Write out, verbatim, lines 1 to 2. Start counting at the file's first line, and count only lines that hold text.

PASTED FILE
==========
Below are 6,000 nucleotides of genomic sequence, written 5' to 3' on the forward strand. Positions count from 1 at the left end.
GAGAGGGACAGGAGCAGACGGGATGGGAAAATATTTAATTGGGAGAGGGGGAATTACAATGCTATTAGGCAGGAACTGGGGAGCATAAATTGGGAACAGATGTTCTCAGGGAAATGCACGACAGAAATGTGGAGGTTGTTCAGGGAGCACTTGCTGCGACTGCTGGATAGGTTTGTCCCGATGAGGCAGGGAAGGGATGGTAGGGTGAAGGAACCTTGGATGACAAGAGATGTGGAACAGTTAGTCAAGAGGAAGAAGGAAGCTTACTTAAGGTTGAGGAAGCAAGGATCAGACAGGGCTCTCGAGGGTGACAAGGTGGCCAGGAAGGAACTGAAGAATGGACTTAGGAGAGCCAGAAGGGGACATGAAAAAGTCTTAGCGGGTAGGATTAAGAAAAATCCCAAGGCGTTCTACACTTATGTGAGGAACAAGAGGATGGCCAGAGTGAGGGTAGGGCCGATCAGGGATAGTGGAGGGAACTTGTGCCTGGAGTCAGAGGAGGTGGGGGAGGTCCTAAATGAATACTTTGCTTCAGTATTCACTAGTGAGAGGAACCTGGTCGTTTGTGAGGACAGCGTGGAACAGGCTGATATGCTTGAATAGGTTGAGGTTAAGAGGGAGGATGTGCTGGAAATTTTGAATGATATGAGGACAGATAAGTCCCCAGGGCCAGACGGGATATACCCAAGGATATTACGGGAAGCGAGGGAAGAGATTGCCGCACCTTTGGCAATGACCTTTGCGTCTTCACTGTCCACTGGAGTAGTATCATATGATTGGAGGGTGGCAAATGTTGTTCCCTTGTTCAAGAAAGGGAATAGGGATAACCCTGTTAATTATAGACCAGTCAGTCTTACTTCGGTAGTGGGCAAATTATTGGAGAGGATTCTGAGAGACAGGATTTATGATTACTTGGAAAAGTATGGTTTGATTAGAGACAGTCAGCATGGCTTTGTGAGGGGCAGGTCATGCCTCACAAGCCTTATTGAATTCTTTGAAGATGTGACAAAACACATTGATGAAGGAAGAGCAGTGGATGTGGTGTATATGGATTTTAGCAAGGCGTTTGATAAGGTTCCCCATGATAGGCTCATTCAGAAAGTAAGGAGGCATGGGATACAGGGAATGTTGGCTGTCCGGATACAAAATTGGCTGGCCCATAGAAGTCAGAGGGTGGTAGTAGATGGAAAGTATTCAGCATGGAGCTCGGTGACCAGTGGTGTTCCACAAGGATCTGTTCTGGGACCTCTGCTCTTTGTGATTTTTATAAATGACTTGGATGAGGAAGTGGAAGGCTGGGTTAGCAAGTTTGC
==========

Below are 6,000 nucleotides of genomic sequence, written 5' to 3' on the forward strand. Positions count from 1 at the left end.
GAGAGGGACAGGAGCAGACGGGATGGGAAAATATTTAATTGGGAGAGGGGGAATTACAATGCTATTAGGCAGGAACTGGGGAGCATAAATTGGGAACAGATGTTCTCAGGGAAATGCACGACAGAAATGTGGAGGTTGTTCAGGGAGCACTTGCTGCGACTGCTGGATAGGTTTGTCCCGATGAGGCAGGGAAGGGATGGTAGGGTGAAGGAACCTTGGATGACAAGAGATGTGGAACAGTTAGTCAAGAGGAAGAAGGAAGCTTACTTAAGGTTGAGGAAGCAAGGATCAGACAGGGCTCTCGAGGGTGACAAGGTGGCCAGGAAGGAACTGAAGAATGGACTTAGGAGAGCCAGAAGGGGACATGAAAAAGTCTTAGCGGGTAGGATTAAGAAAAATCCCAAGGCGTTCTACACTTATGTGAGGAACAAGAGGATGGCCAGAGTGAGGGTAGGGCCGATCAGGGATAGTGGAGGGAACTTGTGCCTGGAGTCAGAGGAGGTGGGGGAGGTCCTAAATGAATACTTTGCTTCAGTATTCACTAGTGAGAGGAACCTGGTCGTTTGTGAGGACAGCGTGGAACAGGCTGATATGCTTGAATAGGTTGAGGTTAAGAGGGAGGATGTGCTGGAAATTTTGAATGATATGAGGACAGATAAGTCCCCAGGGCCAGACGGGATATACCCAAGGATATTACGGGAAGCGAGGGAAGAGATTGCCGCACCTTTGGCAATGACCTTTGCGTCTTCACTGTCCACTGGAGTAGTATCATATGATTGGAGGGTGGCAAATGTTGTTCCCTTGTTCAAGAAAGGGAATAGGGATAACCCTGTTAATTATAGACCAGTCAGTCTTACTTCGGTAGTGGGCAAATTATTGGAGAGGATTCTGAGAGACAGGATTTATGATTACTTGGAAAAGTATGGTTTGATTAGAGACAGTCAGCATGGCTTTGTGAGGGGCAGGTCATGCCTCACAAGCCTTATTGAATTCTTTGAAGATGTGACAAAACACATTGATGAAGGAAGAGCAGTGGATGTGGTGTATATGGATTTTAGCAAGGCGTTTGATAAGGTTCCCCATGATAGGCTCATTCAGAAAGTAAGGAGGCATGGGATACAGGGAATGTTGGCTGTCCGGATACAAAATTGGCTGGCCCATAGAAGTCAGAGGGTGGTAGTAGATGGAAAGTATTCAGCATGGAGCTCGGTGACCAGTGGTGTTCCACAAGGATCTGTTCTGGGACCTCTGCTCTTTGTGATTTTTATAAATGACTTGGATGAGGAAGTGGAAGGCTGGGTTAGCAAGTTTGC